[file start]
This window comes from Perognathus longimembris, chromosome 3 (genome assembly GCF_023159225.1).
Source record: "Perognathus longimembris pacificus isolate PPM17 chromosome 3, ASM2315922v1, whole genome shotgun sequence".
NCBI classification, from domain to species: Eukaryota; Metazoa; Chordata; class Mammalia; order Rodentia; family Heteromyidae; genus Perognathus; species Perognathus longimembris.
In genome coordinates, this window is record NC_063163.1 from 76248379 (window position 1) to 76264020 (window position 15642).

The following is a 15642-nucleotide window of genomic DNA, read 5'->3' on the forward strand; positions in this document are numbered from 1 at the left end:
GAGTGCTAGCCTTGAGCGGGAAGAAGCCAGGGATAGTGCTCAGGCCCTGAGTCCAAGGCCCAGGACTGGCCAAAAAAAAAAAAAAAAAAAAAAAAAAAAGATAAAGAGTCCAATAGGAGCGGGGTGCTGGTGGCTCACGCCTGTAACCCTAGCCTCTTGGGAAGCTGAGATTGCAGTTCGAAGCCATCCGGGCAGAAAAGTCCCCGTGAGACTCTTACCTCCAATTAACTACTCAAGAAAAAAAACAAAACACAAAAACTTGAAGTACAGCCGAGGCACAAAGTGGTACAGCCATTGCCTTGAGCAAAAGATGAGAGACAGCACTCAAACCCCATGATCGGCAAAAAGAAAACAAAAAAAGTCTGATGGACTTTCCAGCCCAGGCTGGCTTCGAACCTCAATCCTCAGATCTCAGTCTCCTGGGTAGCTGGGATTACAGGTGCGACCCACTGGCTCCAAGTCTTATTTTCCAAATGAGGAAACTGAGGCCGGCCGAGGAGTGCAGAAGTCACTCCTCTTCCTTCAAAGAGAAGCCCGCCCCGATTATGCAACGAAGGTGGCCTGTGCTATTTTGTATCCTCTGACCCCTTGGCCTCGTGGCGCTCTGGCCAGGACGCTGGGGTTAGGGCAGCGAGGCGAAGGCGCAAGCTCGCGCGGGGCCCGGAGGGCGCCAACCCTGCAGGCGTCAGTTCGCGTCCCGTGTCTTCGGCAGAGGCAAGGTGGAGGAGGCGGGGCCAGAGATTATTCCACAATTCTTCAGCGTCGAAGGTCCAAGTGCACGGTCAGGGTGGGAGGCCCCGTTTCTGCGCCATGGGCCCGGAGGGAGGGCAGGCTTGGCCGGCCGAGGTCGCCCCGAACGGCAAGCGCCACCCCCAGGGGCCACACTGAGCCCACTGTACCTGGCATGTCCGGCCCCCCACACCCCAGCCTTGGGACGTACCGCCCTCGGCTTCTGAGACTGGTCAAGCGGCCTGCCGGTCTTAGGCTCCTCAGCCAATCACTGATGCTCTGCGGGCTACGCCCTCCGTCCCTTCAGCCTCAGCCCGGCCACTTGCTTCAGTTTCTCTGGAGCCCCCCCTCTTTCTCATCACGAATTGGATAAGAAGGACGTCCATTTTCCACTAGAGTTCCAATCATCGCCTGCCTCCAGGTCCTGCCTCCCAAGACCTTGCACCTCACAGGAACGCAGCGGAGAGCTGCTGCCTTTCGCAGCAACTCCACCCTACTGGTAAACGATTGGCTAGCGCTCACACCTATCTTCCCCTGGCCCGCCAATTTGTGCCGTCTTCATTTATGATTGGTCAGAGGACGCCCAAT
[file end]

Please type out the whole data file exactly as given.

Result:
This window comes from Perognathus longimembris, chromosome 3 (genome assembly GCF_023159225.1).
Source record: "Perognathus longimembris pacificus isolate PPM17 chromosome 3, ASM2315922v1, whole genome shotgun sequence".
NCBI classification, from domain to species: Eukaryota; Metazoa; Chordata; class Mammalia; order Rodentia; family Heteromyidae; genus Perognathus; species Perognathus longimembris.
In genome coordinates, this window is record NC_063163.1 from 76248379 (window position 1) to 76264020 (window position 15642).

The following is a 15642-nucleotide window of genomic DNA, read 5'->3' on the forward strand; positions in this document are numbered from 1 at the left end:
GAGTGCTAGCCTTGAGCGGGAAGAAGCCAGGGATAGTGCTCAGGCCCTGAGTCCAAGGCCCAGGACTGGCCAAAAAAAAAAAAAAAAAAAAAAAAAAAAGATAAAGAGTCCAATAGGAGCGGGGTGCTGGTGGCTCACGCCTGTAACCCTAGCCTCTTGGGAAGCTGAGATTGCAGTTCGAAGCCATCCGGGCAGAAAAGTCCCCGTGAGACTCTTACCTCCAATTAACTACTCAAGAAAAAAAACAAAACACAAAAACTTGAAGTACAGCCGAGGCACAAAGTGGTACAGCCATTGCCTTGAGCAAAAGATGAGAGACAGCACTCAAACCCCATGATCGGCAAAAAGAAAACAAAAAAAGTCTGATGGACTTTCCAGCCCAGGCTGGCTTCGAACCTCAATCCTCAGATCTCAGTCTCCTGGGTAGCTGGGATTACAGGTGCGACCCACTGGCTCCAAGTCTTATTTTCCAAATGAGGAAACTGAGGCCGGCCGAGGAGTGCAGAAGTCACTCCTCTTCCTTCAAAGAGAAGCCCGCCCCGATTATGCAACGAAGGTGGCCTGTGCTATTTTGTATCCTCTGACCCCTTGGCCTCGTGGCGCTCTGGCCAGGACGCTGGGGTTAGGGCAGCGAGGCGAAGGCGCAAGCTCGCGCGGGGCCCGGAGGGCGCCAACCCTGCAGGCGTCAGTTCGCGTCCCGTGTCTTCGGCAGAGGCAAGGTGGAGGAGGCGGGGCCAGAGATTATTCCACAATTCTTCAGCGTCGAAGGTCCAAGTGCACGGTCAGGGTGGGAGGCCCCGTTTCTGCGCCATGGGCCCGGAGGGAGGGCAGGCTTGGCCGGCCGAGGTCGCCCCGAACGGCAAGCGCCACCCCCAGGGGCCACACTGAGCCCACTGTACCTGGCATGTCCGGCCCCCCACACCCCAGCCTTGGGACGTACCGCCCTCGGCTTCTGAGACTGGTCAAGCGGCCTGCCGGTCTTAGGCTCCTCAGCCAATCACTGATGCTCTGCGGGCTACGCCCTCCGTCCCTTCAGCCTCAGCCCGGCCACTTGCTTCAGTTTCTCTGGAGCCCCCCCTCTTTCTCATCACGAATTGGATAAGAAGGACGTCCATTTTCCACTAGAGTTCCAATCATCGCCTGCCTCCAGGTCCTGCCTCCCAAGACCTTGCACCTCACAGGAACGCAGCGGAGAGCTGCTGCCTTTCGCAGCAACTCCACCCTACTGGTAAACGATTGGCTAGCGCTCACACCTATCTTCCCCTGGCCCGCCAATTTGTGCCGTCTTCATTTATGATTGGTCAGAGGACGCCCAAT